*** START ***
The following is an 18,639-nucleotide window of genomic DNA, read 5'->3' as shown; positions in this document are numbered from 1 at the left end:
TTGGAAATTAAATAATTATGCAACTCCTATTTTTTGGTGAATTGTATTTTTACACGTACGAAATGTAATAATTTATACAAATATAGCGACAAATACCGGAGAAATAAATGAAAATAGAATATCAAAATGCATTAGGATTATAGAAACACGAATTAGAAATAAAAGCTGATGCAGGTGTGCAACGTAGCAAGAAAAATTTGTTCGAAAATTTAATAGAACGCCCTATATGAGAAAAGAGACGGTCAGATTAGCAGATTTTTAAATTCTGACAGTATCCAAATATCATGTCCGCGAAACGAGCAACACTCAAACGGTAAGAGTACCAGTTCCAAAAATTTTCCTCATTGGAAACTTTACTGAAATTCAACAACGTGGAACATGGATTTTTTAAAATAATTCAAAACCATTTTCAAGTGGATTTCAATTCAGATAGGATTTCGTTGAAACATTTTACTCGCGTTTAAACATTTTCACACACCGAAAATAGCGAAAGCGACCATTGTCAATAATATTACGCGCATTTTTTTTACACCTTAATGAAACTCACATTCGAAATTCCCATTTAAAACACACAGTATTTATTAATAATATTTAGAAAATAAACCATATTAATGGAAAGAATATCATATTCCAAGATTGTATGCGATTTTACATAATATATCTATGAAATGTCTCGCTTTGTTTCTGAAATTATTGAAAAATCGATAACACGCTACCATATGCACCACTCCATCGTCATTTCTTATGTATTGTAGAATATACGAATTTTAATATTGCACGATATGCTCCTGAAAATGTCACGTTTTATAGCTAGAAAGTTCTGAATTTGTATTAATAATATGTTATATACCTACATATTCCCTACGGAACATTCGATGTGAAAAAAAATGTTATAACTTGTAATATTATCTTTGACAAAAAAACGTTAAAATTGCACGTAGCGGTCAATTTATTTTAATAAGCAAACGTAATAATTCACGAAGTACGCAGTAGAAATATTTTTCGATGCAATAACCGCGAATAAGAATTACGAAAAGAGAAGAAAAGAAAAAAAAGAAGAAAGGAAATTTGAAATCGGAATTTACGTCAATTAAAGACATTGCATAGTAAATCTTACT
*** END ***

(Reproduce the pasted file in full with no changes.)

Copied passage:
The following is an 18,639-nucleotide window of genomic DNA, read 5'->3' as shown; positions in this document are numbered from 1 at the left end:
TTGGAAATTAAATAATTATGCAACTCCTATTTTTTGGTGAATTGTATTTTTACACGTACGAAATGTAATAATTTATACAAATATAGCGACAAATACCGGAGAAATAAATGAAAATAGAATATCAAAATGCATTAGGATTATAGAAACACGAATTAGAAATAAAAGCTGATGCAGGTGTGCAACGTAGCAAGAAAAATTTGTTCGAAAATTTAATAGAACGCCCTATATGAGAAAAGAGACGGTCAGATTAGCAGATTTTTAAATTCTGACAGTATCCAAATATCATGTCCGCGAAACGAGCAACACTCAAACGGTAAGAGTACCAGTTCCAAAAATTTTCCTCATTGGAAACTTTACTGAAATTCAACAACGTGGAACATGGATTTTTTAAAATAATTCAAAACCATTTTCAAGTGGATTTCAATTCAGATAGGATTTCGTTGAAACATTTTACTCGCGTTTAAACATTTTCACACACCGAAAATAGCGAAAGCGACCATTGTCAATAATATTACGCGCATTTTTTTTACACCTTAATGAAACTCACATTCGAAATTCCCATTTAAAACACACAGTATTTATTAATAATATTTAGAAAATAAACCATATTAATGGAAAGAATATCATATTCCAAGATTGTATGCGATTTTACATAATATATCTATGAAATGTCTCGCTTTGTTTCTGAAATTATTGAAAAATCGATAACACGCTACCATATGCACCACTCCATCGTCATTTCTTATGTATTGTAGAATATACGAATTTTAATATTGCACGATATGCTCCTGAAAATGTCACGTTTTATAGCTAGAAAGTTCTGAATTTGTATTAATAATATGTTATATACCTACATATTCCCTACGGAACATTCGATGTGAAAAAAAATGTTATAACTTGTAATATTATCTTTGACAAAAAAACGTTAAAATTGCACGTAGCGGTCAATTTATTTTAATAAGCAAACGTAATAATTCACGAAGTACGCAGTAGAAATATTTTTCGATGCAATAACCGCGAATAAGAATTACGAAAAGAGAAGAAAAGAAAAAAAAGAAGAAAGGAAATTTGAAATCGGAATTTACGTCAATTAAAGACATTGCATAGTAAATCTTACT